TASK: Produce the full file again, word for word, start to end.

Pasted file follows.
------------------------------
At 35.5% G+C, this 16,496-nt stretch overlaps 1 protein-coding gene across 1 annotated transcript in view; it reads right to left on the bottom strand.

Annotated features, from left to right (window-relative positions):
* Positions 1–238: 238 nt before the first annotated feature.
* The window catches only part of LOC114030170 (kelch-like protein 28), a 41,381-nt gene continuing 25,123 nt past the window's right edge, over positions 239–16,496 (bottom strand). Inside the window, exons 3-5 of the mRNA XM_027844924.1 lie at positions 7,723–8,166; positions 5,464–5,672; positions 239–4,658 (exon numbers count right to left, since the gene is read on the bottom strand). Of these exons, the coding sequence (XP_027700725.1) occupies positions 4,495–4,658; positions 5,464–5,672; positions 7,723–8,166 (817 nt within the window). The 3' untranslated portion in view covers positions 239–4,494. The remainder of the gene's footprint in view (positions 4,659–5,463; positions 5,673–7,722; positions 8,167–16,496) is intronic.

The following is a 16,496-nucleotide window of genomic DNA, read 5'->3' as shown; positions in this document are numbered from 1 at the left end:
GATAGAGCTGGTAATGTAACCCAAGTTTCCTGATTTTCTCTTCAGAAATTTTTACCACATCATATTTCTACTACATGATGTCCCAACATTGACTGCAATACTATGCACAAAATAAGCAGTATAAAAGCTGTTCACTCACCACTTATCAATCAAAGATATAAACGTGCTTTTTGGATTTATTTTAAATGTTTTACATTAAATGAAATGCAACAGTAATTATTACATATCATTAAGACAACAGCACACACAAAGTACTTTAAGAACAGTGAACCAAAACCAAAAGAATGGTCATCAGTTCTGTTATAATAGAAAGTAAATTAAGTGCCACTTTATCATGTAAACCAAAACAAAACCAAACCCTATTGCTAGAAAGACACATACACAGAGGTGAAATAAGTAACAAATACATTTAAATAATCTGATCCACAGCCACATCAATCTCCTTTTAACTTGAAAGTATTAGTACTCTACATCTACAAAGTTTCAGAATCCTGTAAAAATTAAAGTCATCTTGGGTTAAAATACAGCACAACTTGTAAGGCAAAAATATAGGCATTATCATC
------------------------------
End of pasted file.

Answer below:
At 35.5% G+C, this 16,496-nt stretch overlaps 1 protein-coding gene across 1 annotated transcript in view; it reads right to left on the bottom strand.

Annotated features, from left to right (window-relative positions):
* Positions 1–238: 238 nt before the first annotated feature.
* The window catches only part of LOC114030170 (kelch-like protein 28), a 41,381-nt gene continuing 25,123 nt past the window's right edge, over positions 239–16,496 (bottom strand). Inside the window, exons 3-5 of the mRNA XM_027844924.1 lie at positions 7,723–8,166; positions 5,464–5,672; positions 239–4,658 (exon numbers count right to left, since the gene is read on the bottom strand). Of these exons, the coding sequence (XP_027700725.1) occupies positions 4,495–4,658; positions 5,464–5,672; positions 7,723–8,166 (817 nt within the window). The 3' untranslated portion in view covers positions 239–4,494. The remainder of the gene's footprint in view (positions 4,659–5,463; positions 5,673–7,722; positions 8,167–16,496) is intronic.

The following is a 16,496-nucleotide window of genomic DNA, read 5'->3' as shown; positions in this document are numbered from 1 at the left end:
GATAGAGCTGGTAATGTAACCCAAGTTTCCTGATTTTCTCTTCAGAAATTTTTACCACATCATATTTCTACTACATGATGTCCCAACATTGACTGCAATACTATGCACAAAATAAGCAGTATAAAAGCTGTTCACTCACCACTTATCAATCAAAGATATAAACGTGCTTTTTGGATTTATTTTAAATGTTTTACATTAAATGAAATGCAACAGTAATTATTACATATCATTAAGACAACAGCACACACAAAGTACTTTAAGAACAGTGAACCAAAACCAAAAGAATGGTCATCAGTTCTGTTATAATAGAAAGTAAATTAAGTGCCACTTTATCATGTAAACCAAAACAAAACCAAACCCTATTGCTAGAAAGACACATACACAGAGGTGAAATAAGTAACAAATACATTTAAATAATCTGATCCACAGCCACATCAATCTCCTTTTAACTTGAAAGTATTAGTACTCTACATCTACAAAGTTTCAGAATCCTGTAAAAATTAAAGTCATCTTGGGTTAAAATACAGCACAACTTGTAAGGCAAAAATATAGGCATTATCATC